Paul Moore Jr., 83; Episcopal Bishop in N.Y.

Times Staff Writer

Paul Moore Jr., who while bishop of the Episcopal Diocese of New York in the 1970s and ‘80s took on presidents, mayors, business executives and members of his own church over a wide variety of issues, from corporate greed to women priests, died Thursday after a long struggle with brain and lung cancer. He was 83.

Moore’s most visible contribution to the city was the revitalization of the Cathedral Church of St. John the Divine in upper Manhattan, near Columbia University. The building was begun in the late 1800s, but construction stopped during World War II, and the full plan for the cathedral was never carried out.

Under Moore’s direction, work resumed in the early 1970s when he appointed the Rev. James Parks Morton as dean of the cathedral. Together, they brought to life the sleepy giant at 112th Street and Amsterdam Avenue.

On major religious holidays, Moore spoke from the cathedral pulpit, often in memorable terms. A champion of the city and the urban poor, he notably took up their cause on Easter Sunday 1976 at a time when corporate leaders were moving their businesses out of the area because of a recession. He accused them of adding to the city’s jobless and crime problems.


“Paul compared business executives leaving the city to rats leaving a sinking ship,” recalled the Rev. Stephen Chinlund, director of Episcopal Social Services in the diocese. “Another person might not have put it quite that way.”

In 1978, Moore accused New York Mayor Edward L. Koch of proposing “naive and dangerous” views on homelessness. The cleric was known to tell rich people they were selfish.

“It was not just to be abrasive,” said Chinlund, who worked with Moore at a congregation in Jersey City, N.J., in the early 1960s. “Paul knew it would take a sledgehammer to break through systems of injustice.”

Born to a life of privilege in Morristown, N.J., Moore was the grandson of a founder of Bankers Trust. After graduating from Yale University in 1941, Moore joined the Marines and, during four years of duty in World War II, he was awarded a Silver Cross, a Navy Star and a Purple Heart. He was badly wounded at Guadalcanal but recovered, and went on to lead a company of Marines in Guam.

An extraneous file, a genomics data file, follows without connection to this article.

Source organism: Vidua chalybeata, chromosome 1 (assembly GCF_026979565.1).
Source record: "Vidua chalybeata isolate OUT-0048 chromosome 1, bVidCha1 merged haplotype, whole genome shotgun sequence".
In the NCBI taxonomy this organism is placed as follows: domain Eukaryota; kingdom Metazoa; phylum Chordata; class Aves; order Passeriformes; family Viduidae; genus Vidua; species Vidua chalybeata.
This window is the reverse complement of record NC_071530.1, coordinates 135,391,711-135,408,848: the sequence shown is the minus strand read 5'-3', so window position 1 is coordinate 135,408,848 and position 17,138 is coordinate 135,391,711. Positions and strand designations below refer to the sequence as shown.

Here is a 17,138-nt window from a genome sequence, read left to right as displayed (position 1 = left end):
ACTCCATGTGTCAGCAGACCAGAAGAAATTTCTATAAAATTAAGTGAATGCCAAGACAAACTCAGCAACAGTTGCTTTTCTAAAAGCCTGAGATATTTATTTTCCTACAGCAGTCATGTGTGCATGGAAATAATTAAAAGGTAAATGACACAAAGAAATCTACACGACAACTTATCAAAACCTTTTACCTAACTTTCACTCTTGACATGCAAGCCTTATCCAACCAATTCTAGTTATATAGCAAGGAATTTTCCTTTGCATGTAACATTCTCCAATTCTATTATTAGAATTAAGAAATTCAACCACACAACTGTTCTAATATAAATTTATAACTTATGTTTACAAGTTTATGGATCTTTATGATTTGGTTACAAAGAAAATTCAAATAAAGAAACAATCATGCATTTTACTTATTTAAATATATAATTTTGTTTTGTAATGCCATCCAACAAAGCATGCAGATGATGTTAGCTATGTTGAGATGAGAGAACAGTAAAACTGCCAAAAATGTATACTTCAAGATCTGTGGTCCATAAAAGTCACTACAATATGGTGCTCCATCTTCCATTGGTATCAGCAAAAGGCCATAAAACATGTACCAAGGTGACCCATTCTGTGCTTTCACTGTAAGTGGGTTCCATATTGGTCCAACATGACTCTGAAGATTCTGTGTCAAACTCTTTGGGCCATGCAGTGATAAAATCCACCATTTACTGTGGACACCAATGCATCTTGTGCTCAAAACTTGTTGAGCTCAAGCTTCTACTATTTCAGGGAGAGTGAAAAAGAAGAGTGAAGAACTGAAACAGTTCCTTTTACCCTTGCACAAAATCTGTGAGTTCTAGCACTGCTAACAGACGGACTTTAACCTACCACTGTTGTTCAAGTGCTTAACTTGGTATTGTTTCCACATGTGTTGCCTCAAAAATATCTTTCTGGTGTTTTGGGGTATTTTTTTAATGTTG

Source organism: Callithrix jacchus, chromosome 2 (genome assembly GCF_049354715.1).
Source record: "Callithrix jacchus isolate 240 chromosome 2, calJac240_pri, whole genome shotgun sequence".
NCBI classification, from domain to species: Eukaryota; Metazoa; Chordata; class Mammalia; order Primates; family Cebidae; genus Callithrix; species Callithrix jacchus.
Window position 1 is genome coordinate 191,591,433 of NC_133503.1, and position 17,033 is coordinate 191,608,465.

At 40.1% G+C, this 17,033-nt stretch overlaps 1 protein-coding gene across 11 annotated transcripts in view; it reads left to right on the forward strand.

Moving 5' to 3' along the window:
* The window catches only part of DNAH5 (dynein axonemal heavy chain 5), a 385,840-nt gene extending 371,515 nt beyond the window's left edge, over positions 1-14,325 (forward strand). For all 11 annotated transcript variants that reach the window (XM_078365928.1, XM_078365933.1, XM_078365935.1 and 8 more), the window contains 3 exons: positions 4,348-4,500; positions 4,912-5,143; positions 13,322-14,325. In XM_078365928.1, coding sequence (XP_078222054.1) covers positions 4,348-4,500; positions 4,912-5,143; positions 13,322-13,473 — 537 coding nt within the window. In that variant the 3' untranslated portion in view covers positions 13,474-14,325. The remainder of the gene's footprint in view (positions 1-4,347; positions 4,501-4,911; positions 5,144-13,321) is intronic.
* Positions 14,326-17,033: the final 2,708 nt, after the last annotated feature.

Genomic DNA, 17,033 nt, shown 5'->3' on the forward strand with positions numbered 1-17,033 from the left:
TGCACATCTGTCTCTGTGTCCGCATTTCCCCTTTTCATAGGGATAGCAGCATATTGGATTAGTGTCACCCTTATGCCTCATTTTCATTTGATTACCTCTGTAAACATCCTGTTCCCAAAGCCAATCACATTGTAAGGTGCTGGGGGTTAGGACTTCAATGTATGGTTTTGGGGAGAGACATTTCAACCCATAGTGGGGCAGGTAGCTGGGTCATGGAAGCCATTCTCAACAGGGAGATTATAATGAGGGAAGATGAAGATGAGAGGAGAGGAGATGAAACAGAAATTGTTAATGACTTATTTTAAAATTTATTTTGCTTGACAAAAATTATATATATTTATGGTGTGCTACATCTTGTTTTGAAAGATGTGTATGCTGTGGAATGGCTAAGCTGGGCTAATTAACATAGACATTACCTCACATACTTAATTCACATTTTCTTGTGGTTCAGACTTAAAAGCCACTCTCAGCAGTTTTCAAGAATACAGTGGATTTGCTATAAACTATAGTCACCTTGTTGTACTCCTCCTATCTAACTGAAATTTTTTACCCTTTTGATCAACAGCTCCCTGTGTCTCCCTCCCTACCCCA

War turned Moore into a peace activist. He protested the U.S. involvement in Vietnam in the 1970s and the nuclear arms race of the 1980s.

“As an ex-Marine and war hero, Paul’s voice carried double resonance in the antiwar movement,” Chinlund said. “There was never any question of his courage or commitment.”

Even after his retirement in 1989, Moore sometimes delivered sermons at St. John the Divine. In his last sermon in March, he spoke out against the U.S. invasion of Iraq. He said he was wary of President Bush’s reassurances that he takes time alone for prayer while making decisions.

Moore warned the congregation: “Your fate will be determined on the power of millions of people of all faiths against the war, and one solitary Texas politician being alone with Jesus.”


In his many years of accomplishments, Moore was especially proud of what he had done to revitalize his cathedral. A master stonemason was hired from England and an apprentice program for New York-area students interested in masonry was created.

Musicians and artists were invited to take up residence at the cathedral. One, French aerialist Philippe Petit, performed a high-wire walk in the nave for the cathedral’s 100th birthday celebration in 1986.

Moore was ordained an Episcopal priest in 1949. He was elected an assistant bishop in the Episcopal Diocese of Washington, D.C., in 1964. He was installed as bishop in New York eight years later.

He and his first wife, Jenny McKean, who died in 1973, had nine children; all survive him, as do 19 grandchildren. His second wife, Brenda Hughes, died in 1999.